News, University News

Ten students opt in to BuDS lawsuit against University

Plaintiffs allege Dining Services violated labor acts, failed to compensate workers for "on-call" hours

By
University News Editor
Wednesday, February 6, 2019

The plaintiffs in the BuDS lawsuit are seeking compensation for time employees spent "on-call" for work. The lawsuit looks to address an alleged violation of state labor law, citing intentional underpayment and stringent rules for "on-call" workers.

Ten current and former Brown Dining Services student employees have opted-in to the collective civil action lawsuit against the University filed Jan. 24, according to Richard Sinapi, principal attorney at Sinapi Law Associates, who is representing the plaintiffs. Eight other students have expressed interest as of Feb. 5, Sinapi added.

The lawsuit alleges that the University violated the Rhode Island Payment of Wages Act and the Fair Labor Standards Act “by failing to pay wages and overtime wages,” which would entitle the plaintiffs to compensation, The Herald previously reported.

“The lawsuit is seeking reparations for unpaid on-call hours,” wrote Eugenie Boury ’20, an assistant unit manager at Andrews Commons, in an email to The Herald.

The University is reviewing the complaint filed by the plaintiffs and “will respond as appropriate through the legal process,” The Herald previously reported.

Maxwell Kozlov ’20, a lead plaintiff, estimates that more than 60 students are eligible to take part in the lawsuit. Current and former supervisors, assistant unit managers and unit managers who worked “on-call” and were not compensated appropriately, are eligible to join the collective action class, according to the complaint.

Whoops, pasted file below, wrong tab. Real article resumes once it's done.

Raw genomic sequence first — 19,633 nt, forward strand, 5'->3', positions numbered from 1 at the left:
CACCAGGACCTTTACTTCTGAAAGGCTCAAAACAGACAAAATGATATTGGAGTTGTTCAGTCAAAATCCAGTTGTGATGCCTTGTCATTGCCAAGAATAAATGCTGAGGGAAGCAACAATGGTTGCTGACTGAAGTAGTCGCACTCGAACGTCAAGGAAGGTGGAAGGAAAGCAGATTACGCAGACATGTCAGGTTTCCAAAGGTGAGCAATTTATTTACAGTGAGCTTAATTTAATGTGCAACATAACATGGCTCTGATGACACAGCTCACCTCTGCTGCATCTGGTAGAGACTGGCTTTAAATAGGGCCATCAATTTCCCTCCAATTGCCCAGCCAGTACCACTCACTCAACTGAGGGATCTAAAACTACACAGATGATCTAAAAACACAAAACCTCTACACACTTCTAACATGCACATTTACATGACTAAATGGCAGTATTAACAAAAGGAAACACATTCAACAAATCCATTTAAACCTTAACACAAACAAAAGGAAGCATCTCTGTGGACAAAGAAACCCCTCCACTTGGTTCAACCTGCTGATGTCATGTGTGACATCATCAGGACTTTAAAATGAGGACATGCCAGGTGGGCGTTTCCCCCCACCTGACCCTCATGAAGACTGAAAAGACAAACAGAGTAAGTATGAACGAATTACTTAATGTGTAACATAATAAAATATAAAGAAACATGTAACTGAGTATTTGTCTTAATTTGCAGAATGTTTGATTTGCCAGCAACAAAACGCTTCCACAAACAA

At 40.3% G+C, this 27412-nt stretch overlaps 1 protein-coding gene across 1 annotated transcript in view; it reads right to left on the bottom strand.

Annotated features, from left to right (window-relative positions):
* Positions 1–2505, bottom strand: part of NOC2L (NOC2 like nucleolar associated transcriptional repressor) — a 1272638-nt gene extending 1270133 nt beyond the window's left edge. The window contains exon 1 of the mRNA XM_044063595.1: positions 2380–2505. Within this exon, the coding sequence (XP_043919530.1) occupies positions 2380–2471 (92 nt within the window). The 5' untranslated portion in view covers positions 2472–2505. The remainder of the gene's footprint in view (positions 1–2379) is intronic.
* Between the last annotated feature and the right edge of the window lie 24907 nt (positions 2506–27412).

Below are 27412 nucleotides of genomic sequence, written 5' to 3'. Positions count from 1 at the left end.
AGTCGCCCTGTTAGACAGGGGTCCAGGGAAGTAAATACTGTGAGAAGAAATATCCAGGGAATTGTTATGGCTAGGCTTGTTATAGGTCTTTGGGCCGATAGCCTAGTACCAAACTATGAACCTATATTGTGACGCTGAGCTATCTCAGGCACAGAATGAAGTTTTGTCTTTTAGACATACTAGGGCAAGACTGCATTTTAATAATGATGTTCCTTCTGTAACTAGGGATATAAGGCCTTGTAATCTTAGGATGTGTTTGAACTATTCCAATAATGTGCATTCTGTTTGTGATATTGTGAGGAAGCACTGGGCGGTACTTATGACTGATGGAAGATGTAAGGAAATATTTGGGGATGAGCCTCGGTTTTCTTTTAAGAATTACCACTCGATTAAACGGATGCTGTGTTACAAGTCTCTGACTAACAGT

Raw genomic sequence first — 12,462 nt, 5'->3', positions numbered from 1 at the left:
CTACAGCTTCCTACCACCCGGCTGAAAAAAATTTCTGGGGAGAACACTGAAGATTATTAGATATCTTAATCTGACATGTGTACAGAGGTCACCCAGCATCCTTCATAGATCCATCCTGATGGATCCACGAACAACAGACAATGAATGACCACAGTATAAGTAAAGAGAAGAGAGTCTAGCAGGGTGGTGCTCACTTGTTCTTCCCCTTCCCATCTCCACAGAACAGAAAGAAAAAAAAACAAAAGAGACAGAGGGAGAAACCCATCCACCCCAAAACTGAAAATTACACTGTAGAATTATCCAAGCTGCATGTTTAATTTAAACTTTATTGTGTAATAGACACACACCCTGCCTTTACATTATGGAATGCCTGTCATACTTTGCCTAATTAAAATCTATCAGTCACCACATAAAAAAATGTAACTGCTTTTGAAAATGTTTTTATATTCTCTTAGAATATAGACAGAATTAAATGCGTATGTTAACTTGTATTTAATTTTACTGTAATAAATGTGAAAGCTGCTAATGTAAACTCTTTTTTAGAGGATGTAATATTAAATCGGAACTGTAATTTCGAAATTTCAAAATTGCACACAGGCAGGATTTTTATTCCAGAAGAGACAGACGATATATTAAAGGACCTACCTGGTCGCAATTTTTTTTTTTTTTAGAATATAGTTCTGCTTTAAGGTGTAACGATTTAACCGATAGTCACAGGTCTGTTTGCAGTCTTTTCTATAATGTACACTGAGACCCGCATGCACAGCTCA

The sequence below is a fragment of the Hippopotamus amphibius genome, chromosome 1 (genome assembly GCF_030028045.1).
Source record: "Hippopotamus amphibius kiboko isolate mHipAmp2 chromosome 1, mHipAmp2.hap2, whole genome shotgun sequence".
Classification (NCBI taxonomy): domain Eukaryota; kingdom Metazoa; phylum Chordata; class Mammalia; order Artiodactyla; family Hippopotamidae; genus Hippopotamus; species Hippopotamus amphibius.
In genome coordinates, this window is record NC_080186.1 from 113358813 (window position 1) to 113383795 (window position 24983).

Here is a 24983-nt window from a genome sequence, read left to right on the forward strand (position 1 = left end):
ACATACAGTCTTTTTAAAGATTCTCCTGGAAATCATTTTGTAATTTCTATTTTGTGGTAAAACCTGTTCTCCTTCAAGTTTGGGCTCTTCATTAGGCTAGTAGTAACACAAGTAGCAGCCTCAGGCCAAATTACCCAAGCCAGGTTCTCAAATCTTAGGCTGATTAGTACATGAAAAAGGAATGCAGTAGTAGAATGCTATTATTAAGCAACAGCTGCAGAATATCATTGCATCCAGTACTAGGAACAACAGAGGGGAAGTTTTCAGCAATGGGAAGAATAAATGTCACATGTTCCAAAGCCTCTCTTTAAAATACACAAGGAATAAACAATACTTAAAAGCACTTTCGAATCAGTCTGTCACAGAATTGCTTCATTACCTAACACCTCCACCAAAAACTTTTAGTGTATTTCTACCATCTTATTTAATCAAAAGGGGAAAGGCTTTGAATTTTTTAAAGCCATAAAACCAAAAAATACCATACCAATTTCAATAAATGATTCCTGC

The employment contracts that supervisors signed this fall in the carts, cashiers and Blue Room units included weekly “on-call” shifts, according to documents obtained by The Herald. While they were “on call,” carts supervisors were required to “be on campus, with (their) supervisor card and in dress code so that (they) can emergency (substitute) if needed,” cashier supervisors were required to “respond to communication … within a timely manner” and unit mangers were expected to be available to respond to “urgent needs of (their) unit,”  according to the positions’ respective employee agreements.

The Herald spoke to five of the students eligible to participate in the collective action alongside Kozlov and Benjamin Bosis ’19, the other lead plaintiff.

Three of those students — Katherine Jiménez ’20, a carts unit manager, Alec Brown ’19, a former cashiers supervisor, and a former member of the student management team who requested anonymity for fear of professional repercussions — are among those who plan to join the lawsuit. They believe BuDS took advantage of them and that they are owed compensation for time they spent “on call.”

“There was a systemic effort to underpay us,” the former member of the student management team said, adding that this effort “is not only unacceptable, (but) it must be corrected. It represents a threat to low-income students.” The “threat must be eliminated through class action lawsuits,” he added.